Our 6:30am alarm has not rung yet when I hear a pitter-patter of feet crescendo into our bedroom. Ethan and Kyra giggle as they climb under our covers and arrange themselves on each side of me. They compete to plant the most kisses on my cheeks. Pudgy arms grab my face and ears. Their bodies pressed like cellophane against mine.
Kyra says, “I love you, Mommee.”
Ethan says, “No, I love you Mommee.”
I manage a groan, since I had a productive writing session last night and only got two hours of sleep. But my face is stretched in bliss. What a wonderful way to wake up in this love sandwich, as my husband called it.
After they warm their toes and fingers in my bed, Kyra asks Ethan if he wants some Go-Gurt and the two of them race off to the kitchen. I listen for their return, to pull me out of bed and get them milk or tear open their Go-Gurts or referee a fight, but its day four of Kyra’s Spring Break and my Kindergartener has decided she’s going to give Mommy a break.
I hear her talk gently to Ethan the way I might talk to him, “Jei Jei (Older sister in Chinese) will open for you. Okay, don’t make a mess. Now, let’s go watch some T.V.”
So far, each day progresses in this fashion where Kyra pretends that I’m not home and she is Ethan’s babysitter or teacher. Sometimes, she pokes her head into my office just to inform me that they are travelling the world. They both have a suitcase in their hands and I ask her where they are right now. And she tells me Australia. Sometimes, she has miraculously tamed my son into house chores. They put the silverware away, pick up the toys scattered in the living room, clear off the dining table, tidy up their rooms.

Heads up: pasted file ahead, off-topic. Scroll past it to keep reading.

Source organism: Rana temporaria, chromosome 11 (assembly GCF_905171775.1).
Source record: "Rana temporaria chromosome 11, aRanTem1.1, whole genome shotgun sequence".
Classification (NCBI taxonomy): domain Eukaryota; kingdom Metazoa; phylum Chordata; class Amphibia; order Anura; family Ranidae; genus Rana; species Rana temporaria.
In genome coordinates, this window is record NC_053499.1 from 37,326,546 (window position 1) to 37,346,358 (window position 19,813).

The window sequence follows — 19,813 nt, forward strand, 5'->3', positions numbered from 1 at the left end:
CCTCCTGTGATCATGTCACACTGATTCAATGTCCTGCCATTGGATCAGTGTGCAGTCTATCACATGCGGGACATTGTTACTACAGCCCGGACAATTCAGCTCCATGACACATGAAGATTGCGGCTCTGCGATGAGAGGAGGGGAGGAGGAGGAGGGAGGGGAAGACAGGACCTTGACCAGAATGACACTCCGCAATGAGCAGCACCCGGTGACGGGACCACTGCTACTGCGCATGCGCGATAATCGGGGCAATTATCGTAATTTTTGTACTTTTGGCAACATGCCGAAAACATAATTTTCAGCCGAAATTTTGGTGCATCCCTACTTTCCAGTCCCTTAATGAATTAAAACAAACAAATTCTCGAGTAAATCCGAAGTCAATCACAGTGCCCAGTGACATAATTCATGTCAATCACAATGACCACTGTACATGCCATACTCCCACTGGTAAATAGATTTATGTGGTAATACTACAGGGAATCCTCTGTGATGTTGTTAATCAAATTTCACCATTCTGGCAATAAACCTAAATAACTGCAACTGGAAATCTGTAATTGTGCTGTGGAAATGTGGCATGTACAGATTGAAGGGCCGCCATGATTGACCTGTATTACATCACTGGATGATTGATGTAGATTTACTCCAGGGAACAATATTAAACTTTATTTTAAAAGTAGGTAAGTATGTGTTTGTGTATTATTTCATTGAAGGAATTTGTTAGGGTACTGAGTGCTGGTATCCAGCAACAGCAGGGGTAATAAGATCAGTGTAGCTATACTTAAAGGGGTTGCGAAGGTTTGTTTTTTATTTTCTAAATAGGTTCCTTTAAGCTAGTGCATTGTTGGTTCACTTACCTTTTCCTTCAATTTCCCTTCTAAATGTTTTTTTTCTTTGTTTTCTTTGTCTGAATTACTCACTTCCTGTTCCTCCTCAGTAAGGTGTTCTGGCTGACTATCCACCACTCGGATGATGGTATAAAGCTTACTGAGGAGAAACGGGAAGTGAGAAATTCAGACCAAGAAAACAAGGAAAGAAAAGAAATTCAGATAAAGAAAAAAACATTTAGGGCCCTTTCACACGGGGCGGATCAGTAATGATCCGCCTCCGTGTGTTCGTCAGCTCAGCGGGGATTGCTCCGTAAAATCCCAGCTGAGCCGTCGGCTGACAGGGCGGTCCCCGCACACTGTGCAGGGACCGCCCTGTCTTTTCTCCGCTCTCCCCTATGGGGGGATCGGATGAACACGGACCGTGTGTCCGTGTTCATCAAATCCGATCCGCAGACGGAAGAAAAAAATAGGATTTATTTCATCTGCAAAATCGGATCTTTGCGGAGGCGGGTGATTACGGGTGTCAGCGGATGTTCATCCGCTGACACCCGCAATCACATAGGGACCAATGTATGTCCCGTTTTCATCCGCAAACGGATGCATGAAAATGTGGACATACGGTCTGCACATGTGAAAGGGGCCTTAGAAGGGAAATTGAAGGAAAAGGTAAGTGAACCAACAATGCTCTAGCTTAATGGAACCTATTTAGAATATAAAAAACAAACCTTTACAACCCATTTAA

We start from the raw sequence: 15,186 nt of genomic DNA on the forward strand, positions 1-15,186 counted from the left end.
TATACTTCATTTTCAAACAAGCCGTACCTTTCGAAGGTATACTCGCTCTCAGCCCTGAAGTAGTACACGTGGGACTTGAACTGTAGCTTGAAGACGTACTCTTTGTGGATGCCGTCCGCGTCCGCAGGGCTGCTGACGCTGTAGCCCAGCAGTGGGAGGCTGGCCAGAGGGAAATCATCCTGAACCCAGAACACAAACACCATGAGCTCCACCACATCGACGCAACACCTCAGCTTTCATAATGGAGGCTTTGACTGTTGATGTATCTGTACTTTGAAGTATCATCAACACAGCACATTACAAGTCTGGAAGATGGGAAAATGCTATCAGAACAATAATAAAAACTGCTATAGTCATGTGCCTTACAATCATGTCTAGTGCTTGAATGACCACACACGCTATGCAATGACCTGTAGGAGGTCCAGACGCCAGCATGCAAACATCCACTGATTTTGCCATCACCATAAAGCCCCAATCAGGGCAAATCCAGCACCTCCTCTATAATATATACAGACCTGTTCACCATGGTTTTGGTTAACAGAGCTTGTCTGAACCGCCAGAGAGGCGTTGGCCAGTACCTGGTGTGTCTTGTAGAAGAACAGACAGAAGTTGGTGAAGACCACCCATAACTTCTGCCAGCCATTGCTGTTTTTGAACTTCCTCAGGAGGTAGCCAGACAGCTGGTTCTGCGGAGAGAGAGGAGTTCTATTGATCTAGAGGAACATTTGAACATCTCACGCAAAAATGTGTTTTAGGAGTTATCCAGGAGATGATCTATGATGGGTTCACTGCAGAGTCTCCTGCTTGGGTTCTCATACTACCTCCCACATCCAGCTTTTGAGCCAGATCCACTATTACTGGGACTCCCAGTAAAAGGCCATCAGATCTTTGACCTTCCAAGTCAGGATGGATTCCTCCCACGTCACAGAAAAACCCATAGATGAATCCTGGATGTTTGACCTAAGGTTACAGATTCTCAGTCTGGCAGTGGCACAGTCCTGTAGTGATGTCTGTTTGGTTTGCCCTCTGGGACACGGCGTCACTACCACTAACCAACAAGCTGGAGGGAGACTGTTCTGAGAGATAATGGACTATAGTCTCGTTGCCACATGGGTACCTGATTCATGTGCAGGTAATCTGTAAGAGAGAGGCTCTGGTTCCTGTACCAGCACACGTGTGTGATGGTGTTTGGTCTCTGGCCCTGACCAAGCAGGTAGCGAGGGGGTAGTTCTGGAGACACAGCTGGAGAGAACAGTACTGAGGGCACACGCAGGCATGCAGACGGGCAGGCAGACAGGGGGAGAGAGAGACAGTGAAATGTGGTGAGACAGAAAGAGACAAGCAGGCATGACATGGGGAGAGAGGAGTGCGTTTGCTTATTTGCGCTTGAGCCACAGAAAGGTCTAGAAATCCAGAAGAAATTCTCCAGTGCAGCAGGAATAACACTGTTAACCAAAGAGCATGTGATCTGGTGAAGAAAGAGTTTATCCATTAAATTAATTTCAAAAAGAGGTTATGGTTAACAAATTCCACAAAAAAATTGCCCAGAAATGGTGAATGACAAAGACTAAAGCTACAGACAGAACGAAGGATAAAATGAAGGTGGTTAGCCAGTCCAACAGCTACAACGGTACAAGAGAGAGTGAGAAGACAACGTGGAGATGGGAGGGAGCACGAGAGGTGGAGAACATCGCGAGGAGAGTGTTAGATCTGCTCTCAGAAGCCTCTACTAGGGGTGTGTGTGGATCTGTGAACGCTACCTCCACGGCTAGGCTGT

Ethan is, fortunately, completely in love with his sister. He will do anything that she asks. Well, most of the time. With her home, he no longer sits in my lap or cries if I don’t give him 100% of my attention. Of course, they do fight at least a few times a day. But overnight it seems, Kyra has matured. She tells him “sorry” or asks him to say “sorry” to her. She takes great pride in being able to solve problems without needing to trouble me.
This phenomenon occurs even on days that we head into town. In the car, she tells Ethan to play the quiet game. “Okay, whoever is quiet until we get home, gets to play with Mommee’s phone.” If I get sleepy and have to pull to the side of the road, she starts to sing a song. It goes something like this:
Mommee, you are the best. The best. The best.
You are the best in the whole wide world.
I love you. I love you. I love you.
I love you more than anything in the whole wide world.
You are amazing.
You are beautiful.
You are terrific.
You make me soooo happy.
Then, she says, “Okay, Mommee. When you’re tired, I am going to sing you this song. Is it working? Are you awake? Can you drive home now?”
It’s every parent’s dream, right? That one day your kids can take care of you or at least make your life easier? I just had no idea that this dream might come true when my child reached five instead of sixteen!
I don’t think it’s due to any magical parenting skills here, so is this a natural thing that occurs when kids turn five? Has this happened to you?